Map of my neighbourhood, mind map, and whiteboard animation

Personal map of my neighbourhood: This exercise helps people reflect on their connection to space in the community. Participants are invited to draw the map of their neighbourhood based on their personal history. This mapping technique helps researchers, as well as participants, to understand how the physical space of a community intertwines with people’s lived experiences.

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Mind map: A diagram used to visually organize information. A mind map is hierarchical and shows relationships among pieces of the whole. It is often created around a single concept, drawn as an image in the center of a blank page, to which associated representations of ideas such as images, words and parts of words are added. Major ideas are connected directly to the central concept, and other ideas branch out from those major ideas.

Tony Buzan, the inventor of mind maps, he helped millions of people around the world to structure their thoughts, reach their learning goals, and unleash their creativity.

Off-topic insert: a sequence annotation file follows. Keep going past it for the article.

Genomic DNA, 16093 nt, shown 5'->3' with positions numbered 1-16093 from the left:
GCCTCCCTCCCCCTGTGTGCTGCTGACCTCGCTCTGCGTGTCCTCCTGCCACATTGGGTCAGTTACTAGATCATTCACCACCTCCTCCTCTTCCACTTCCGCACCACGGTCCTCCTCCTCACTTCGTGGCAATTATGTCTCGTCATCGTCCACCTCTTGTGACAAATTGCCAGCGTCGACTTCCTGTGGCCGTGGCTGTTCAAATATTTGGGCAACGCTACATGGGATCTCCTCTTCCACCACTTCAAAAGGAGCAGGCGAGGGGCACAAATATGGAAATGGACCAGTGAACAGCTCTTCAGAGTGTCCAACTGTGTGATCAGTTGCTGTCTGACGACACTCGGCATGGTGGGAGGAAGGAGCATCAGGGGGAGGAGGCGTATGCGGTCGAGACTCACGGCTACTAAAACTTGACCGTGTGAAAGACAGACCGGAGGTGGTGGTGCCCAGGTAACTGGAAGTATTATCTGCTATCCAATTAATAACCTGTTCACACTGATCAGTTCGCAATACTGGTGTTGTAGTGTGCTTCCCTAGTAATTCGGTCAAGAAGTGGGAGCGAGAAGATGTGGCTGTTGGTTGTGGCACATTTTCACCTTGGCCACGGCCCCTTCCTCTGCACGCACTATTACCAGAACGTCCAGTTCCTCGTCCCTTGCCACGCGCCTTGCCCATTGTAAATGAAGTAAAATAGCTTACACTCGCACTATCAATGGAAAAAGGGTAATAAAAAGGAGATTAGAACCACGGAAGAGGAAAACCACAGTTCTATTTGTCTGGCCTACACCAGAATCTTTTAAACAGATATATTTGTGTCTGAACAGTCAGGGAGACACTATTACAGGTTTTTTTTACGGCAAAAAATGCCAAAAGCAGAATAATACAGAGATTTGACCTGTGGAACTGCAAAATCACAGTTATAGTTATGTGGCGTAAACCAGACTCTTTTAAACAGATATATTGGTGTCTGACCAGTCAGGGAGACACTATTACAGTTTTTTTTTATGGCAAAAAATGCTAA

Mind maps can also be drawn by hand, either as “notes” during a lecture, meeting or planning session, for example, or as higher quality pictures when more time is available. Mind maps are considered to be a type of spider diagram A similar concept in the 1970s was “idea sun bursting”.

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Whiteboard animation: One of the most powerful teaching tools. Beyond having an educational “look” — the drawing hand recalls a teacher’s hand at a classroom chalkboard — whiteboard animation is able to break down complex concepts into simple, engaging videos. Here’s an example (2010):

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